Renault CEO to unveil turnaround plan in January

Renault CEO Luca de Meo will present his turnaround plan for the automaker on Jan. 14. The Italian executive plans a “revolution” at the French company, so he is calling his plan “Renaulution.” De Meo describes the key points of the restructuring to the automaker’s executives and employee representatives in an internal paper of several pages. The paper was obtained by Automobilwoche, a German language sister publication of Automotive News Europe.

De Meo had already outlined the first key points of the restructuring in an interview with Automotive News Europe in November. Now the internal paper makes the overall concept more tangible.

Here are some key points:

Cost reduction

De Meo’s top priority is cost savings. He does not give any concrete figures, but he wants to avoid parallel developments and technology fields that are not immediately usable. Before de Meo’s arrival as CEO in July, Renault had already announced its goal of saving around 800 million euros ($975 million) per year in development and cutting 1,500 jobs.

Downsizing product range

De Meo wants to reduce Renault’s broad range of products and services by around 30 percent. As an example, he cites the actions of PSA Group CEO Carlos Tavares at Opel, which has discontinued several unprofitable model lines.

De Meo wants the reduction of model lines to happen without the automaker losing sales or market coverage. This is likely to be very difficult because consumers have been spoiled with more and more derivatives and sub-derivatives in recent years, and competitors will exploit any gaps in Renault’s product lineup.

Compact segment focus

De Meo plans to focus even more than before on the high-volume and high-margin C (compact) segment. “The C-segment is the center of gravity in our offering,” he says in the internal paper. “I’m not afraid to say that we can achieve a 25 percent to 30 percent increase in transaction prices in this segment by 2025.”

The aim of the vehicles that Renault sells should be to generate profits, not to create volume, he says. Under former Renault-Nissan chairman Carlos Ghosn, higher volume was the central building block for the company’s success. The credo was: more volume equals more synergies equals a better competitive position. Increasing transaction is a core part of Tavares’s success in turning around PSA.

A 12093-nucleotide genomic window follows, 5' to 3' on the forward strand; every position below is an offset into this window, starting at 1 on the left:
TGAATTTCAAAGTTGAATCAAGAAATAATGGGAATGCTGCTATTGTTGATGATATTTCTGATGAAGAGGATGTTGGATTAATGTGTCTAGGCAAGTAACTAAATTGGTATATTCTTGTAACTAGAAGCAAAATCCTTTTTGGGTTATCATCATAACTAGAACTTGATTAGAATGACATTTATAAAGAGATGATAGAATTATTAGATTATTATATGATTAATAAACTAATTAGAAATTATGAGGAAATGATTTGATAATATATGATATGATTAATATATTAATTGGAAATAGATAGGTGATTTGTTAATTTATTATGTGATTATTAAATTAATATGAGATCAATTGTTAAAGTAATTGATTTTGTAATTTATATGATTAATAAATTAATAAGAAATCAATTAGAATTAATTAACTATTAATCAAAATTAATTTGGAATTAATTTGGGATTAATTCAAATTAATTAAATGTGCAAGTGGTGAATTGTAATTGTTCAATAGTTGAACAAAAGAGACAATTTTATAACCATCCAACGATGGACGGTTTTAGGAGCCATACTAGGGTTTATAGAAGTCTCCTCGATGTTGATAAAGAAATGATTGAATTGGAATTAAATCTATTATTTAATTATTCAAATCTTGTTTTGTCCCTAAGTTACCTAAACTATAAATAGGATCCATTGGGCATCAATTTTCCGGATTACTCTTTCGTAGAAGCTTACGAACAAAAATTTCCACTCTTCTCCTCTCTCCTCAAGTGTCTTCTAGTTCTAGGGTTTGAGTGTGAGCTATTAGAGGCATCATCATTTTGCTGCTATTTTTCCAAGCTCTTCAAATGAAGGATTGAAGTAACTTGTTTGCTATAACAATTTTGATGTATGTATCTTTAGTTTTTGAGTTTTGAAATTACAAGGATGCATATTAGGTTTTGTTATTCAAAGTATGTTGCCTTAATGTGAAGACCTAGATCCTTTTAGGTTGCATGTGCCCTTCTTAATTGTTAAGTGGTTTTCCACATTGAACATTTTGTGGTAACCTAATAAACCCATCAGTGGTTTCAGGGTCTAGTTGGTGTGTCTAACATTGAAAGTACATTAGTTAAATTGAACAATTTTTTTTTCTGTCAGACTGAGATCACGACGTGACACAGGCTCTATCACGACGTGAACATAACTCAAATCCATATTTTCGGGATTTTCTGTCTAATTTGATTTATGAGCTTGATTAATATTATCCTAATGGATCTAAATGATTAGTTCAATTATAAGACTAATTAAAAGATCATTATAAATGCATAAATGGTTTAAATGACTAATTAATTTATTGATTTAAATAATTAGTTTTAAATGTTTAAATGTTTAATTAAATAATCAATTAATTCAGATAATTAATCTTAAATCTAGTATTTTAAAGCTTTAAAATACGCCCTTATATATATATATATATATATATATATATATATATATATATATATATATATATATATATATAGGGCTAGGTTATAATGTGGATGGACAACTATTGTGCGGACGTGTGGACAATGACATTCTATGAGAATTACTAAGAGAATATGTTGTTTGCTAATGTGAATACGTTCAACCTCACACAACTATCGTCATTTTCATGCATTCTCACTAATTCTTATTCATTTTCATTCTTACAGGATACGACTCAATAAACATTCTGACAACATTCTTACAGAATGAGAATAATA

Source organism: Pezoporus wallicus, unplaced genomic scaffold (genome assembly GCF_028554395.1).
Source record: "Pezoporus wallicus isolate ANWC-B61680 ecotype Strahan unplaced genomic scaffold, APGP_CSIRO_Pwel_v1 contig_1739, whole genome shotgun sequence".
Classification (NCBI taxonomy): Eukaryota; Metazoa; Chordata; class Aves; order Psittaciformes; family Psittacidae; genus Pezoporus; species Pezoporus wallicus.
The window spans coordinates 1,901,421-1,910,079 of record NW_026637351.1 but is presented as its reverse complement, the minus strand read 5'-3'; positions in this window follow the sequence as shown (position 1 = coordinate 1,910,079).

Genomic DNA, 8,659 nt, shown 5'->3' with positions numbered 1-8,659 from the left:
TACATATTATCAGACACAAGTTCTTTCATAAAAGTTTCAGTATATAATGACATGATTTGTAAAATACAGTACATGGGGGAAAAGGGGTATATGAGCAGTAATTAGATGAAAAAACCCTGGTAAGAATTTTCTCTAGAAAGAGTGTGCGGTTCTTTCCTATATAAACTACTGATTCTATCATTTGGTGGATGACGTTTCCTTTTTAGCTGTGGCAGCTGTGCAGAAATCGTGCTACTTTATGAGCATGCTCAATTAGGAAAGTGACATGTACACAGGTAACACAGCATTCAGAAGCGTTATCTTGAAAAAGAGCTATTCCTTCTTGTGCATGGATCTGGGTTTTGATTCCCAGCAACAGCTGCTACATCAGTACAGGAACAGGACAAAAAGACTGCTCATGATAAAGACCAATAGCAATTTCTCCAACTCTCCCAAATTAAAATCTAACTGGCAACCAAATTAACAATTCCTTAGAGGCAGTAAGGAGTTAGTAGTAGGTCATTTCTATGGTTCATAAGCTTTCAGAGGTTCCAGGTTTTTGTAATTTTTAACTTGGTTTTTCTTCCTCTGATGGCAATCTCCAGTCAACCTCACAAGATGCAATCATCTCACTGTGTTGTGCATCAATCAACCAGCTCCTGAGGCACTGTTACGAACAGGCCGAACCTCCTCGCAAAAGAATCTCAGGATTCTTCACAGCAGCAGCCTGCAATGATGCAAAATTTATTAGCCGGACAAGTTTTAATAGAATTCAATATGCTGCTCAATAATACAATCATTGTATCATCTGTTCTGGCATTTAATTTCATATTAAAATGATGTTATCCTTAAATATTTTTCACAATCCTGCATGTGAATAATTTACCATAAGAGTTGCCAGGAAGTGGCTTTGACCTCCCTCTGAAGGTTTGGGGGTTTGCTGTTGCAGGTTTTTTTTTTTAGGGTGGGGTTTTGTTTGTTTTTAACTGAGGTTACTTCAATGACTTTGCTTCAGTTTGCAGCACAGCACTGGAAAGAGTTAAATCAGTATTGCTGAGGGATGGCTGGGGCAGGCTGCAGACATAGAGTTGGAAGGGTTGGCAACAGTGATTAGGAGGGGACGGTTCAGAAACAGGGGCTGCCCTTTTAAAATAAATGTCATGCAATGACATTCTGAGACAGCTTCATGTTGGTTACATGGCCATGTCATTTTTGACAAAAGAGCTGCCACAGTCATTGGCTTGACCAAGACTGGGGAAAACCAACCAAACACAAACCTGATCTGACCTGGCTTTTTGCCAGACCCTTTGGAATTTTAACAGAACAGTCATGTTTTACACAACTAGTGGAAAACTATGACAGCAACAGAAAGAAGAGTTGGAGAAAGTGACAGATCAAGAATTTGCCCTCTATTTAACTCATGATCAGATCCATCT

International ambitions scaled back

Renault will refrain from overly ambitious global plans. “Our geographic expansion has not produced the expected results,” de Meo says. “In a highly unstable environment, markets such as the Eurasia region and Latin America have not delivered the returns we had hoped for.”

However, de Meo does not want to give up China, even though Renault was the last major automaker into the market and so far has not come close to fulfilling its aim to be a volume seller. Renault’s presence in China must be re-invented through new business models, relying more on strong partnerships.

In-house innovation

Renault must once again develop more innovations on its own and be less dependent on supplier inventions, de Meo says. “You have to bring back creativity and expertise at Renault. You have to let the engineers work instead of letting them manage programs,” he says.

De Meo wants to draw up a 10-year plan to reorganize the automaker’s development activities. This is to be closely linked to development at Nissan to avoid parallel developments and create more technological synergies.

New business areas

Renault should cover the entire world of mobile services, not just building vehicles. De Meo has a specific target: “From 2026, we will have 20 percent to 30 percent of our activities in fields that no longer have anything to do with traditional automotive manufacturing,” he says. Specifically, de Meo mentions the areas of financial technology, fleet management, cybersecurity, circular economy and high-tech developments outside the automotive world.

Stronger alliance

Renault will not abandon or weaken its alliance with Nissan and Mitsubishi. However, any joint projects must be “more concrete and precise,” de Meo says. There are “magical projects” under development, he says, without giving any details.

Says de Meo: “If we separate the three members of the alliance from each other, we will be moving straight into the second league of car manufacturers. I am therefore determined to do everything I can to ensure the success of the alliance.”

Europe

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